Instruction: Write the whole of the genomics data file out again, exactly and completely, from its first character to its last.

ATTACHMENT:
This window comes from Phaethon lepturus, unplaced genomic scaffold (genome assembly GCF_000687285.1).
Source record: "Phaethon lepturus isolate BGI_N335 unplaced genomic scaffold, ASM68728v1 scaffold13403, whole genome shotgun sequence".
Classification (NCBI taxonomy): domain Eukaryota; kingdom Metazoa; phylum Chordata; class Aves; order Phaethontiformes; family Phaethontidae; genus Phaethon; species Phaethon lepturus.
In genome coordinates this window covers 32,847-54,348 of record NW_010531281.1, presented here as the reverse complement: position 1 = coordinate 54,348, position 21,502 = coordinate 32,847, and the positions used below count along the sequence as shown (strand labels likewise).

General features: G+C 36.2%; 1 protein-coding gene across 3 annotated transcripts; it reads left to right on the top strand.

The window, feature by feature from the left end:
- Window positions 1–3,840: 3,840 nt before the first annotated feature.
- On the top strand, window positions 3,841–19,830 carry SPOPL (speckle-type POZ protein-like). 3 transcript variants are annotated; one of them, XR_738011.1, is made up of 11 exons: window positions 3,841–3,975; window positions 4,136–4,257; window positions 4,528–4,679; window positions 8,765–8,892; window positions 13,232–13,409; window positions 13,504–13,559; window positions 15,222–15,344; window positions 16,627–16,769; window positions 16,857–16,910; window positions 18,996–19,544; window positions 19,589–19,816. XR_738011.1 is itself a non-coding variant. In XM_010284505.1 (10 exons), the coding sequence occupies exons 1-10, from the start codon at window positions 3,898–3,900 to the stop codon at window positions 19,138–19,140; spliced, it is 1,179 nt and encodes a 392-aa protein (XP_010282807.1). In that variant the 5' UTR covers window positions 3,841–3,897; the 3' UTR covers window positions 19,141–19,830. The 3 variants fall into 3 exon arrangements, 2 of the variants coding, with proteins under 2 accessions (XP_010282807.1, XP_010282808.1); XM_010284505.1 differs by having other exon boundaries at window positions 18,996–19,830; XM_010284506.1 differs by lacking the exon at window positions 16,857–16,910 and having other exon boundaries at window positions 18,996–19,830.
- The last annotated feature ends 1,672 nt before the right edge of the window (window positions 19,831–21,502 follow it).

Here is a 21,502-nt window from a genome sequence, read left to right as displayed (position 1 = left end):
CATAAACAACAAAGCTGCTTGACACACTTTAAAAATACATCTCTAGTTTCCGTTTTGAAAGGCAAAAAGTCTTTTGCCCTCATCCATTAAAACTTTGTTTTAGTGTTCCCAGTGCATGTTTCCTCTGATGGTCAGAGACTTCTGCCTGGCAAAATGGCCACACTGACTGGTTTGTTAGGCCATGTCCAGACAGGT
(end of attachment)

This window comes from Phaethon lepturus, unplaced genomic scaffold (genome assembly GCF_000687285.1).
Source record: "Phaethon lepturus isolate BGI_N335 unplaced genomic scaffold, ASM68728v1 scaffold13403, whole genome shotgun sequence".
Classification (NCBI taxonomy): domain Eukaryota; kingdom Metazoa; phylum Chordata; class Aves; order Phaethontiformes; family Phaethontidae; genus Phaethon; species Phaethon lepturus.
In genome coordinates this window covers 32,847-54,348 of record NW_010531281.1, presented here as the reverse complement: position 1 = coordinate 54,348, position 21,502 = coordinate 32,847, and the positions used below count along the sequence as shown (strand labels likewise).

General features: G+C 36.2%; 1 protein-coding gene across 3 annotated transcripts; it reads left to right on the top strand.

The window, feature by feature from the left end:
- Window positions 1–3,840: 3,840 nt before the first annotated feature.
- On the top strand, window positions 3,841–19,830 carry SPOPL (speckle-type POZ protein-like). 3 transcript variants are annotated; one of them, XR_738011.1, is made up of 11 exons: window positions 3,841–3,975; window positions 4,136–4,257; window positions 4,528–4,679; window positions 8,765–8,892; window positions 13,232–13,409; window positions 13,504–13,559; window positions 15,222–15,344; window positions 16,627–16,769; window positions 16,857–16,910; window positions 18,996–19,544; window positions 19,589–19,816. XR_738011.1 is itself a non-coding variant. In XM_010284505.1 (10 exons), the coding sequence occupies exons 1-10, from the start codon at window positions 3,898–3,900 to the stop codon at window positions 19,138–19,140; spliced, it is 1,179 nt and encodes a 392-aa protein (XP_010282807.1). In that variant the 5' UTR covers window positions 3,841–3,897; the 3' UTR covers window positions 19,141–19,830. The 3 variants fall into 3 exon arrangements, 2 of the variants coding, with proteins under 2 accessions (XP_010282807.1, XP_010282808.1); XM_010284505.1 differs by having other exon boundaries at window positions 18,996–19,830; XM_010284506.1 differs by lacking the exon at window positions 16,857–16,910 and having other exon boundaries at window positions 18,996–19,830.
- The last annotated feature ends 1,672 nt before the right edge of the window (window positions 19,831–21,502 follow it).

Here is a 21,502-nt window from a genome sequence, read left to right as displayed (position 1 = left end):
CATAAACAACAAAGCTGCTTGACACACTTTAAAAATACATCTCTAGTTTCCGTTTTGAAAGGCAAAAAGTCTTTTGCCCTCATCCATTAAAACTTTGTTTTAGTGTTCCCAGTGCATGTTTCCTCTGATGGTCAGAGACTTCTGCCTGGCAAAATGGCCACACTGACTGGTTTGTTAGGCCATGTCCAGACAGGT